If you don’t want to see it in print
The Aspen Times has on its masthead:
If you don’t want to see it in print, don’t let it happen.The sad stories of Republican Senator Stevens of Alaska and Democratic presidential aspirant and former Senator John Edwards are recent reminders the wisdom of that warning.
These two scandals are neither identical nor equivalent. Each is bad in its own way. Senator Stevens maintains his innocence. Senator Edwards no longer does. Senator Stevens is under indictment. Senator Edwards is not. But what they have in common are highly embarrassing reports of activities that would normally be considered mortal wounds to a political career. Senator Stevens will certainly have a tough challenge to retain his Senate seat. Senator Edwards will not be the Democratic Vice-Presidential nominee. The tree of trust and credibility, once felled, can only be re-grown slowly, if at all.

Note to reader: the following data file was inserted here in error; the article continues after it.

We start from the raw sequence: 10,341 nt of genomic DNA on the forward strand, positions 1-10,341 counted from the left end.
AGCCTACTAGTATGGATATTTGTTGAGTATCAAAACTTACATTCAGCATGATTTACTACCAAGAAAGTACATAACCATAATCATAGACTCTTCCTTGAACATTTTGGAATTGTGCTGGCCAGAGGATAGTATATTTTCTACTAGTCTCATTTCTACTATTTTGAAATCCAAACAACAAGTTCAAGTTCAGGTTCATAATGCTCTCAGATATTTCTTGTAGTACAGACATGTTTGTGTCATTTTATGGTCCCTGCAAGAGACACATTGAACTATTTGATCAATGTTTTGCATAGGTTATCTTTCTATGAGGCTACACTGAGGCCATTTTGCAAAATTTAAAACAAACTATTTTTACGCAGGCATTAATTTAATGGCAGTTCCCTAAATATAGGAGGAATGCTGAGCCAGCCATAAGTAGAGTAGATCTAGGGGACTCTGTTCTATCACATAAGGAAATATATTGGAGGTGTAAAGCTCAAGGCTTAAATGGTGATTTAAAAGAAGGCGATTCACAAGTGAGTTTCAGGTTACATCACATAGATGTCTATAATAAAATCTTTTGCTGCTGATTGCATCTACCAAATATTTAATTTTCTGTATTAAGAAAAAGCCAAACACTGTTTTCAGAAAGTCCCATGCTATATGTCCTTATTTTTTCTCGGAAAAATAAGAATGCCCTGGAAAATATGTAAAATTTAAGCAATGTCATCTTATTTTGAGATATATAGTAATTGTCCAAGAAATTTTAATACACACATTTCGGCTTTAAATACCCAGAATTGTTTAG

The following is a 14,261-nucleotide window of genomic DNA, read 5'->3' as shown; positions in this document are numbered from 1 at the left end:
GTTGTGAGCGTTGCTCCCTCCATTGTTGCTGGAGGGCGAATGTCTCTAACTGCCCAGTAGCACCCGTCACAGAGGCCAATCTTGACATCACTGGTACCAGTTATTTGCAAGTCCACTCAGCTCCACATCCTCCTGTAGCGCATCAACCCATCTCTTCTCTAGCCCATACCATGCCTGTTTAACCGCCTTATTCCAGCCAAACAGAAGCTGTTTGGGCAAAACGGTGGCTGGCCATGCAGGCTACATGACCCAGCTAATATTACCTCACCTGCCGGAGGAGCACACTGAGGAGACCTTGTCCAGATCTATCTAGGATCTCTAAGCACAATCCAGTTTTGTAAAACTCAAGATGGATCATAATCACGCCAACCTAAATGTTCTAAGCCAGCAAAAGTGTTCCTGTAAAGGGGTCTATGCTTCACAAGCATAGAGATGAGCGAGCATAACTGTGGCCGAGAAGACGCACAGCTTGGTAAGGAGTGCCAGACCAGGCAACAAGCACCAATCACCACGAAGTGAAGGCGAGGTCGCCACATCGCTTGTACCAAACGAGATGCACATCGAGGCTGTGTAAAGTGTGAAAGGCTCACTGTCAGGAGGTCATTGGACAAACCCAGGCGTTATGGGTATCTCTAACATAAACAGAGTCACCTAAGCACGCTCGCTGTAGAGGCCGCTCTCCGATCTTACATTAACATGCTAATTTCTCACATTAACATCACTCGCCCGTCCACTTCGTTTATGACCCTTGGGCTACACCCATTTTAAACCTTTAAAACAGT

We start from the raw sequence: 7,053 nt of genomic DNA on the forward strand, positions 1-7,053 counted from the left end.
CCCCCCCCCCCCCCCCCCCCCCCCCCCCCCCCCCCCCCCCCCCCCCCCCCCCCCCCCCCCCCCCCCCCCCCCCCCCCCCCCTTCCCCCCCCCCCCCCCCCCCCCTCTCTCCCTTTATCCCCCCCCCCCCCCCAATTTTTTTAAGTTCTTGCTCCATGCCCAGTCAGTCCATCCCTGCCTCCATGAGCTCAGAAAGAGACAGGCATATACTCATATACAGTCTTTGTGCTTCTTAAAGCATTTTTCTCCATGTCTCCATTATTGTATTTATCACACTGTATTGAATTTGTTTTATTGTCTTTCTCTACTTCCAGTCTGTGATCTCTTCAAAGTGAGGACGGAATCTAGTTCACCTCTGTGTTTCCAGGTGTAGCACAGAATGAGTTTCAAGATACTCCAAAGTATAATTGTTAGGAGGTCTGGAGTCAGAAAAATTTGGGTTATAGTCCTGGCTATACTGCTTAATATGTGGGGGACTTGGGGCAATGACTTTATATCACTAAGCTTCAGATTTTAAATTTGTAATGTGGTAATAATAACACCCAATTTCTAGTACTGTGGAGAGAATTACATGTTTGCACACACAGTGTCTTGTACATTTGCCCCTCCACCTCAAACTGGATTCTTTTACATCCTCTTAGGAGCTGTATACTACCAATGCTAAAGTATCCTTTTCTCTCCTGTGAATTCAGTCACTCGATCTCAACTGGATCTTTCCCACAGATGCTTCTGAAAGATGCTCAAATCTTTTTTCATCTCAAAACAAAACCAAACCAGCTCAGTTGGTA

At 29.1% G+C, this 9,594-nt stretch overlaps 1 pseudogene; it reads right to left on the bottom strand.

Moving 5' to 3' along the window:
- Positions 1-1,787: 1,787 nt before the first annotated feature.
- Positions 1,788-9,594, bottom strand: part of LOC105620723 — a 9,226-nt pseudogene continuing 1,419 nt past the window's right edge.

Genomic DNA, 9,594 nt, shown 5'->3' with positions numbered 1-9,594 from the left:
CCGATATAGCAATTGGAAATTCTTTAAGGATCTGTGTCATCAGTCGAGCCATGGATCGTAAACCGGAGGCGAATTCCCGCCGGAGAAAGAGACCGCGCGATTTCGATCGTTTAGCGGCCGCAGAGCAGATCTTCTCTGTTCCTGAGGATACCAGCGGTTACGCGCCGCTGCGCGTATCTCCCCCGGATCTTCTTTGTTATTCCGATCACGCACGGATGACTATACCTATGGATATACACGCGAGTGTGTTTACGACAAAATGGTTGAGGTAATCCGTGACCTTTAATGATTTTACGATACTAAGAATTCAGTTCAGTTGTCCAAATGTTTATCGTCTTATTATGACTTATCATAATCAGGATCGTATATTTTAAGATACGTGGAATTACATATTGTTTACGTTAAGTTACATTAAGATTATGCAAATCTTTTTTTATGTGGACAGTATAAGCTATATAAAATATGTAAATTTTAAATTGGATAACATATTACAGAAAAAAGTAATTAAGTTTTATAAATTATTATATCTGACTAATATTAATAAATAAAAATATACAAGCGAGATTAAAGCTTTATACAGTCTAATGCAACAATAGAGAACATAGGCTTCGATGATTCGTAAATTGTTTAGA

The scandals also have in common a warning about the temptations of high office. By historical standards, these scandals are not the most shocking cases. Given human frailties, they will not be the last. Against scandalous behavior there is the power of self control, the power of the law (when it applies), and the power of the press. When the first two fail, the third is there to remind us that “If you don’t want to see it in print, don’t let it happen.”
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(and yes, we know that sometimes they're very, very wrong. Other times, they're right on.)